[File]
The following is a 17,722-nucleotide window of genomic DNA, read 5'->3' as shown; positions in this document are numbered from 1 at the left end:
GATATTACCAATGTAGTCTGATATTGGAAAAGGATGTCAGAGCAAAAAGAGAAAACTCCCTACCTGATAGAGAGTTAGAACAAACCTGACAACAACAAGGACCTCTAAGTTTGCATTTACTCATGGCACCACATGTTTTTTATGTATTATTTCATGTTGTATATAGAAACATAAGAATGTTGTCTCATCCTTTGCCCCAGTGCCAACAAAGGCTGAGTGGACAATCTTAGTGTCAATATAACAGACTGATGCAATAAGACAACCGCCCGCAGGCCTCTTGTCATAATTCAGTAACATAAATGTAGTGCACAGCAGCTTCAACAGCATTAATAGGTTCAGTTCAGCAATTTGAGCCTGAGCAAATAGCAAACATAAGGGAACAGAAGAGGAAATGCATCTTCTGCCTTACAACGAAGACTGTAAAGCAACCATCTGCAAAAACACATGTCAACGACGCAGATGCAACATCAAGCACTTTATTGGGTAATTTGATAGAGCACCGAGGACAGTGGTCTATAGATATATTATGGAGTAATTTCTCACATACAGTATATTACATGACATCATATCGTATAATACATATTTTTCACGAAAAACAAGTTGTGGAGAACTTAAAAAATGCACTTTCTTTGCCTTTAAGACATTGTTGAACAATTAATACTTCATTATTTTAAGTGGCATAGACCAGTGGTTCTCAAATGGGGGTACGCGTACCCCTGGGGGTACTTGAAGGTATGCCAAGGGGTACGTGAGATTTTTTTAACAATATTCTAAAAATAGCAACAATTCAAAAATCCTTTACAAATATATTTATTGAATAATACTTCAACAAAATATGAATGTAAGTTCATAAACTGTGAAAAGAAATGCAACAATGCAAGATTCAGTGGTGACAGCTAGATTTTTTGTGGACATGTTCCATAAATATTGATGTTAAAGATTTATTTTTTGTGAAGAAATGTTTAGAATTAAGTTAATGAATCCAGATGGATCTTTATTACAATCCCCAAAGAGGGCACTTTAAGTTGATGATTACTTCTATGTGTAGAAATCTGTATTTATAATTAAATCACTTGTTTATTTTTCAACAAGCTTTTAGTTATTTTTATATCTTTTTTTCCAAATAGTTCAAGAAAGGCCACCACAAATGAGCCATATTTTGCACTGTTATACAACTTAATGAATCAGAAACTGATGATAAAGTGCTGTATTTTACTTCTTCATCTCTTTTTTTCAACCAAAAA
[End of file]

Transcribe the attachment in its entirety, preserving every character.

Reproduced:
The following is a 17,722-nucleotide window of genomic DNA, read 5'->3' as shown; positions in this document are numbered from 1 at the left end:
GATATTACCAATGTAGTCTGATATTGGAAAAGGATGTCAGAGCAAAAAGAGAAAACTCCCTACCTGATAGAGAGTTAGAACAAACCTGACAACAACAAGGACCTCTAAGTTTGCATTTACTCATGGCACCACATGTTTTTTATGTATTATTTCATGTTGTATATAGAAACATAAGAATGTTGTCTCATCCTTTGCCCCAGTGCCAACAAAGGCTGAGTGGACAATCTTAGTGTCAATATAACAGACTGATGCAATAAGACAACCGCCCGCAGGCCTCTTGTCATAATTCAGTAACATAAATGTAGTGCACAGCAGCTTCAACAGCATTAATAGGTTCAGTTCAGCAATTTGAGCCTGAGCAAATAGCAAACATAAGGGAACAGAAGAGGAAATGCATCTTCTGCCTTACAACGAAGACTGTAAAGCAACCATCTGCAAAAACACATGTCAACGACGCAGATGCAACATCAAGCACTTTATTGGGTAATTTGATAGAGCACCGAGGACAGTGGTCTATAGATATATTATGGAGTAATTTCTCACATACAGTATATTACATGACATCATATCGTATAATACATATTTTTCACGAAAAACAAGTTGTGGAGAACTTAAAAAATGCACTTTCTTTGCCTTTAAGACATTGTTGAACAATTAATACTTCATTATTTTAAGTGGCATAGACCAGTGGTTCTCAAATGGGGGTACGCGTACCCCTGGGGGTACTTGAAGGTATGCCAAGGGGTACGTGAGATTTTTTTAACAATATTCTAAAAATAGCAACAATTCAAAAATCCTTTACAAATATATTTATTGAATAATACTTCAACAAAATATGAATGTAAGTTCATAAACTGTGAAAAGAAATGCAACAATGCAAGATTCAGTGGTGACAGCTAGATTTTTTGTGGACATGTTCCATAAATATTGATGTTAAAGATTTATTTTTTGTGAAGAAATGTTTAGAATTAAGTTAATGAATCCAGATGGATCTTTATTACAATCCCCAAAGAGGGCACTTTAAGTTGATGATTACTTCTATGTGTAGAAATCTGTATTTATAATTAAATCACTTGTTTATTTTTCAACAAGCTTTTAGTTATTTTTATATCTTTTTTTCCAAATAGTTCAAGAAAGGCCACCACAAATGAGCCATATTTTGCACTGTTATACAACTTAATGAATCAGAAACTGATGATAAAGTGCTGTATTTTACTTCTTCATCTCTTTTTTTCAACCAAAAA